Today, it is especially necessary to create broader opportunities for a more incisive female presence in the Church.

And we must emphasize the feminine lay presence because women tend to be left aside.

We must promote the integration of women, especially where important decisions are made.

We pray that by the virtue of baptism, the laity, especially women, may participate more in areas of responsibility in the Church, without falling into forms of clericalism that diminish the lay charism.

Pope Francis



“Remember, the Church is the laity as well as the priests and bishops. The laity is also called to be apostles. The great tragedy of our times has its roots in the fact that, for a while, this wondrous and immense truth was forgotten. Under the duress and stress of the Reformation the laity was relegated to a secondary place and lost the vision of its apostolic vocation. It lost the knowledge that ordinary men and women were, in their fashion, a great part of the royal priesthood of Christ.”

                       - Catherine de Hueck Doherty (1953)
Pope Paul VI, addressing the members of the Congress on the Apostolate of the Laity on October 15, 1967, wishing to summarize what lay spirituality must be, stated: 'It will suffice to tell you in a word: only your personal and profound union with Christ will assure the fruitfulness of your apostolate, whatever it might be.”
― Father Jean C. J. D'Elbée
"We cannot build up the idea of the apostolate of the laity without the foundation of the liturgy."
Author: Dorothy Day
. "Consistently, [Yves] Congar emphasized the distinction between Tradition and traditionalism. The latter was an unyielding commitment to the past. The former was a living principle of commitment to the Beginning, a process that required creativity, inspiration, and a spirit of openness to the present as well as respect for the past. Two of Congar's works, on reform in the church and on the theology of the laity, proved especially controversial...Congar believed that reform was a vital and necessary dimension of the church. This was rooted in the distinction between the church and the kingdom of God and in the intermingling in the church of both divine and human elements. In light of the church's constant temptation to revert to institutionalism, it was always necessary to allow room for the prophetic voice, issuing from the margins, even though this might mean attending to uncomfortable truths."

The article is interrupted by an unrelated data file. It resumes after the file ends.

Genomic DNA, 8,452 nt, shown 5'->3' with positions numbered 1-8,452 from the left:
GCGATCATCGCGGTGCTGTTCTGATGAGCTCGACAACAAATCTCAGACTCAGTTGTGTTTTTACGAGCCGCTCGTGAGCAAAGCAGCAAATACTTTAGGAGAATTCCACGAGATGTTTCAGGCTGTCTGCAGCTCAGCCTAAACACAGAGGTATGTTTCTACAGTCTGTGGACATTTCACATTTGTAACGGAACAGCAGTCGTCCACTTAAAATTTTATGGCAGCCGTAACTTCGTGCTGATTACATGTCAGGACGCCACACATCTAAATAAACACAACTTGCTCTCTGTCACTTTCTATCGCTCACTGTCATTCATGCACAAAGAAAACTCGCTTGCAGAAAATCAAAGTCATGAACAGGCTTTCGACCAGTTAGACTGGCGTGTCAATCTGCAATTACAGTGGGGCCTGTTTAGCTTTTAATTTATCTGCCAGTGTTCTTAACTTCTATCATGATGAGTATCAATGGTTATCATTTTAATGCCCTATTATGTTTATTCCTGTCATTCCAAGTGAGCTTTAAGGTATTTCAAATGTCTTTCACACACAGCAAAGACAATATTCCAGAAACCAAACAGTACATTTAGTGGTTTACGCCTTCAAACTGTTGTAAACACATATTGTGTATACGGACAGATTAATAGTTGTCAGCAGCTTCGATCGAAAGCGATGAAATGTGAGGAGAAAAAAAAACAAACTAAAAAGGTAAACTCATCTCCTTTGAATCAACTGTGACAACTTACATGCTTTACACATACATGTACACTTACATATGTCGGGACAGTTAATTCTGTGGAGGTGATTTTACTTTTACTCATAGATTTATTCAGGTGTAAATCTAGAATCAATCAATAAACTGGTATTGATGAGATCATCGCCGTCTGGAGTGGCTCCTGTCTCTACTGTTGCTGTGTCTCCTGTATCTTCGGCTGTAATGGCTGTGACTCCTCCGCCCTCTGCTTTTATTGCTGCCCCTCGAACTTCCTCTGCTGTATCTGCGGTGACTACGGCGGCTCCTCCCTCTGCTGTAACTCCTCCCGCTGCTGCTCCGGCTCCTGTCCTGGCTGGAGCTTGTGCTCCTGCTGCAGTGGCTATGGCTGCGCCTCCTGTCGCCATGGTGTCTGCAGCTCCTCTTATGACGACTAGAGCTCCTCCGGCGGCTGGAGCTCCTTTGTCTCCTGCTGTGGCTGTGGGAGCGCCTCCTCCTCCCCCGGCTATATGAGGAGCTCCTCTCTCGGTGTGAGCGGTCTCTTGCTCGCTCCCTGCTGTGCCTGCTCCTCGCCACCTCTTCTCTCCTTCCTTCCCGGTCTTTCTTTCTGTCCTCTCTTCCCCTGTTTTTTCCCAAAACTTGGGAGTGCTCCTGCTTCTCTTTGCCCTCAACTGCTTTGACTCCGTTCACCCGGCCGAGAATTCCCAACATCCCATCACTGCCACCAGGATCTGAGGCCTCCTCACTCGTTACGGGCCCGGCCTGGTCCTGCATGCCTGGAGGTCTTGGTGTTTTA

Author: Robert Ellsberg
What I desiderate in Catholics is the gift of bringing out what their religion is I want a laity, not arrogant, not rash in speech, not disputatious, but men who know their religion, who enter into it, who know just where they stand, who know what they hold and what they do not, who know their creed so well that they can give an account of it, who know so much of history that they can defend it. I want an intelligent, well-instructed laity I wish you to enlarge your knowledge, to cultivate your reason, to get an insight into the relation of truth to truth, to learn to view things as they are, to understand how faith and reason stand to each other, what are the bases and principles of Catholicism and where lies the main inconsistencies and absurdities of the Protestant theory. I have no apprehension you will be the worse Catholics for familiarity with these subjects, provided you cherish a vivid sense of God above and keep in mind that you have souls to be judged and saved. In all times the laity have been the measure of the Catholic spirit; they saved the Irish Church three centuries ago and they betrayed the Church in England. You ought to be able to bring out what you feel and what you mean, as well as to feel and mean it; to expose to the comprehension of others the fictions and fallacies of your opponents; to explain the charges brought against the Church, to the satisfaction, not, indeed, of bigots, but of men of sense, of whatever cast of opinion. 
St.John Henry Newman